A total of 102 advanced SCLC with first-line ICIs treatment were included in this study. The detailed information was displayed in Table 1, the median age was 60 years with a range of 32 to 82 years; about 90% were male and 80% had a smoking history; most of the patients (96%) had an ECOG PS of 0 to 1; 75 patients (73.5%) had extensive-stage disease (ED), and 66 patients (64.7%) received PD-1 inhibitors; the presence of brain metastasis, liver metastasis, and bone metastasis accounted for 21.6%, 23.5% and 28.4%, respectively; more than half of patients (59.8%) were evaluated as partial response, 31.4% were SD, and 8.8% were PD; 52.9% of patients had elevated NSE levels (NSE ≥ 24ng/mL) at baseline, and 22.5% still had elevated NSE levels at 3 weeks after the first ICIs treatment. The median level of baseline NSE was 29.5 ng/mL with a range of 5.9 to 1333.0 ng/mL. The median follow-up time was 19.2 months with 95%CI of 13.7 to 24.7 months.

Table 1 - Characteristics of patients with advanced SCLC.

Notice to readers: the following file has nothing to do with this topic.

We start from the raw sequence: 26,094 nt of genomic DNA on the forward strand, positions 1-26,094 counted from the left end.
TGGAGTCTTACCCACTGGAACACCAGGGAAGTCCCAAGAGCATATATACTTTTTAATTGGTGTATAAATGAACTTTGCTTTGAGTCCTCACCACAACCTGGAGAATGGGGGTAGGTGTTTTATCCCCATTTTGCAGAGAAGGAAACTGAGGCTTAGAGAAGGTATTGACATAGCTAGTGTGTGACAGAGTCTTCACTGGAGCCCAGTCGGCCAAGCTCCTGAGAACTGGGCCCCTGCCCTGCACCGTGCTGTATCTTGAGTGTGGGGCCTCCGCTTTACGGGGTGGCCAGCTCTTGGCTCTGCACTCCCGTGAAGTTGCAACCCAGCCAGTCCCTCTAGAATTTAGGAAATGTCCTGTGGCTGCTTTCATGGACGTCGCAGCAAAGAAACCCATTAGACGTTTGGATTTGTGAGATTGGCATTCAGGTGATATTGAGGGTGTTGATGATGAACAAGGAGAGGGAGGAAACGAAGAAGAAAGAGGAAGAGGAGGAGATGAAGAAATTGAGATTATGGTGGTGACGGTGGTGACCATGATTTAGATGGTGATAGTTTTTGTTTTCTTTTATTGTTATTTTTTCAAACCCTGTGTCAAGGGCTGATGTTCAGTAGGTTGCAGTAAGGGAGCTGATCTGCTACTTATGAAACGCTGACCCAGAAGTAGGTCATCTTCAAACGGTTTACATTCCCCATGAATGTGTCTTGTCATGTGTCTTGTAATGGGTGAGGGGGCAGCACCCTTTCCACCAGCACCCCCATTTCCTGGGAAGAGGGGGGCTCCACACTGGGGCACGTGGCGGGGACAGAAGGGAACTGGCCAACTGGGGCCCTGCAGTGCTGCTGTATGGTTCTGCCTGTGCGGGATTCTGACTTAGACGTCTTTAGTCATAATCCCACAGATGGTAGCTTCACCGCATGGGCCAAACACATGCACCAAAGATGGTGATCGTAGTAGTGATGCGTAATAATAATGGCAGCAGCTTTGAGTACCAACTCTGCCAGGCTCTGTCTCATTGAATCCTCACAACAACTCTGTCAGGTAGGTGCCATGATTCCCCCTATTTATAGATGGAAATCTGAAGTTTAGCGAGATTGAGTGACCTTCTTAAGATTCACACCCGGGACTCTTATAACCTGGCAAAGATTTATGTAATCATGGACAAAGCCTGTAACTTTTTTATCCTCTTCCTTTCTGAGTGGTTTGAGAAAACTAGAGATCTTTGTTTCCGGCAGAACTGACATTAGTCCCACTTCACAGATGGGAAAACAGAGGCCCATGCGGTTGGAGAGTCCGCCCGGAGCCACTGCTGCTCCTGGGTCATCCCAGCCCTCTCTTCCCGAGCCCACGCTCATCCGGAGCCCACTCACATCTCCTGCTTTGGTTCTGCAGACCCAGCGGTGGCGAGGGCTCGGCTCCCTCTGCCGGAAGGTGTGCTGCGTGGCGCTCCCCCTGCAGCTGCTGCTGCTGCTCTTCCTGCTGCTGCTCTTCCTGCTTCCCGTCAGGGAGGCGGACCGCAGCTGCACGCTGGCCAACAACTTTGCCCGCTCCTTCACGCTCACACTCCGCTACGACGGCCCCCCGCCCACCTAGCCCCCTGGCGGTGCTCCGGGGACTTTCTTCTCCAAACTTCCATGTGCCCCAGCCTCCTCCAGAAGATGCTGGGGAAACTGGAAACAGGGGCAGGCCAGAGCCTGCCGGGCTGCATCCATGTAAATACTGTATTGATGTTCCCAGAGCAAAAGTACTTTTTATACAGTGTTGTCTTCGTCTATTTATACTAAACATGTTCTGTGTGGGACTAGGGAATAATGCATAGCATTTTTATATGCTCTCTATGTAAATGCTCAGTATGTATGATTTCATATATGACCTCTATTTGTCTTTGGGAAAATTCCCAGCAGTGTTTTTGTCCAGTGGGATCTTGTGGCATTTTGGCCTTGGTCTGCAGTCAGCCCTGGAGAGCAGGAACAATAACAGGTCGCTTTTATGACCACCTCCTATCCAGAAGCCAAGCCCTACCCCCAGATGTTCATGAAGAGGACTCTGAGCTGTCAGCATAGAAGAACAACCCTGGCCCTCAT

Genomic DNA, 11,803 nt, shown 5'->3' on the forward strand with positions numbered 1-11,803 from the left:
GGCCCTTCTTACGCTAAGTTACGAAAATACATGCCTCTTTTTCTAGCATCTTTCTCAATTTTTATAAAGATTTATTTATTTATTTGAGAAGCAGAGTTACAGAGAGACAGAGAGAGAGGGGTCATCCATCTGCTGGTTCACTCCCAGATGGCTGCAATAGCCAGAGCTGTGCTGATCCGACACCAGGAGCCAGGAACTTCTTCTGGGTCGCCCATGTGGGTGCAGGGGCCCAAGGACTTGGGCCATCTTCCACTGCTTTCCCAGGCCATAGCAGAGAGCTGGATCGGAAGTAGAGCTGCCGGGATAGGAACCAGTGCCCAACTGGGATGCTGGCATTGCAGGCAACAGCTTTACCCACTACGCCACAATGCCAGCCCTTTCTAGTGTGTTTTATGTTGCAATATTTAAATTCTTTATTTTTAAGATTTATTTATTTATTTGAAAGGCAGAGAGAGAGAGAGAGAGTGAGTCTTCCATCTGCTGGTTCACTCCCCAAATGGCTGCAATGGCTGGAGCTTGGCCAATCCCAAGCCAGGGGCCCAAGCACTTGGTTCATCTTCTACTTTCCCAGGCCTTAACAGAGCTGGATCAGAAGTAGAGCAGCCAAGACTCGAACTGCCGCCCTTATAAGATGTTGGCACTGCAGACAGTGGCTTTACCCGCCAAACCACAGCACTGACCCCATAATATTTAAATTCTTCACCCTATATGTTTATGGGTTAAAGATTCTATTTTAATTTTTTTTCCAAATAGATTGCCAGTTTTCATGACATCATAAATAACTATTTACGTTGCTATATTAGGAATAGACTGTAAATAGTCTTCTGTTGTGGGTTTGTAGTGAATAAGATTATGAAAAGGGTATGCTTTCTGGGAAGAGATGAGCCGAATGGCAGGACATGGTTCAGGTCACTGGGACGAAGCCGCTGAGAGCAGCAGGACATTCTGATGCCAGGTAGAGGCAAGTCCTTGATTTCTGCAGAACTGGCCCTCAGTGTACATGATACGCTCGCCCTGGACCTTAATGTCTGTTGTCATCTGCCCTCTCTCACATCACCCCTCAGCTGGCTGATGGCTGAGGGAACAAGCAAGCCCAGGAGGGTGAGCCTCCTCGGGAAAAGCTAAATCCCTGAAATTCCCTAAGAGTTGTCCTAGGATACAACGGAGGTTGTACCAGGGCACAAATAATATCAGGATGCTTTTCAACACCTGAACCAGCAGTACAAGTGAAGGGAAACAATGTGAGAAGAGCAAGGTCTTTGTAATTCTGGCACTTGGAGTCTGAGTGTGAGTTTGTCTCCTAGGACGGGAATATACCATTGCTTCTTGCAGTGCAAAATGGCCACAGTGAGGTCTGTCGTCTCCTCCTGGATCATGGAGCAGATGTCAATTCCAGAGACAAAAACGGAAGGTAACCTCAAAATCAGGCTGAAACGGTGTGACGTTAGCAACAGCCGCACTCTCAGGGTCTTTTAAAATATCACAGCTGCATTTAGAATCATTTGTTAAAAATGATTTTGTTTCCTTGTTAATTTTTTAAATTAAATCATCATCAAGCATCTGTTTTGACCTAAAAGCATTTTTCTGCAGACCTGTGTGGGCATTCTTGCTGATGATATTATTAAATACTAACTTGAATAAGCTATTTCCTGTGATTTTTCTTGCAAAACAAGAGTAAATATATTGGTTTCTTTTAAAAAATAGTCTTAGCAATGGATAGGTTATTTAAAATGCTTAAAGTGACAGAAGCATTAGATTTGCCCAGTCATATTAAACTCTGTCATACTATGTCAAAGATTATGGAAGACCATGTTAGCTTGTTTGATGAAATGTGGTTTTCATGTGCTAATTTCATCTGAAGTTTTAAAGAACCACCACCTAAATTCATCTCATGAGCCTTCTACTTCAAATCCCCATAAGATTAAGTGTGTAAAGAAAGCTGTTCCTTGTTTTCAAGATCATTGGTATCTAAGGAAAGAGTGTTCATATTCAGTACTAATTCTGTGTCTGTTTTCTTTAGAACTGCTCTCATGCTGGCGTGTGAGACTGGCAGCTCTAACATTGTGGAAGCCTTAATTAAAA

Characteristics No. of patients (n = 102) Percentage (%)
Age (yr), median (range) 60 (32–82)
 <60 50 49.0
 ≥60 52 51.0
Sex
 Male 90 88.2
 Female 12 11.8
ECOG PS
 0–1 96 94.1
 ≥2 6 5.9
Stage
 LD 27 26.5
 ED 75 73.5
Smoking history
 Never smoke 21 20.6
 Smoke 81 79.4
ICIs
 PD-1 inhibitors 66 64.7
 PD-L1 inhibitors 36 35.3
Brain metastasis
 Yes 22 21.6
 No 80 78.4
Liver metastasis
 Yes 24 23.5
 No 78 76.5
Bone metastasis
 Yes 29 28.4
 No 73 71.6
Best response
 PR 61 59.8
 SD 32 31.4
 PD 9 8.8
NSE at baseline (ng/mL)
 Median (range) 29.5 (5.9–1333.0)
 Normal (<24) 48 47.1
 Elevated (≥24) 54 52.9
NSE levels at 3 weeks (ng/mL)
 Median (range) 15.0 (5.9–694.1)
 Normal (<24) 70 68.6
 Elevated (≥24) 23 22.5
 Unknown 9 8.8
ECOG PS = Eastern Cooperative Oncology Group Performance Status, ED = extensive disease, ICI = immune checkpoint inhibitor, LD = limited disease, NSE = neuron-specific enolase, PD = progressive disease, PD-1 = programmed cell death-1, PD-L1 = programmed cell death-ligand 1, PR = partial response, SD = steady disease.

3.2 Univariate and multivariate analysis of progression-free survival and overall survival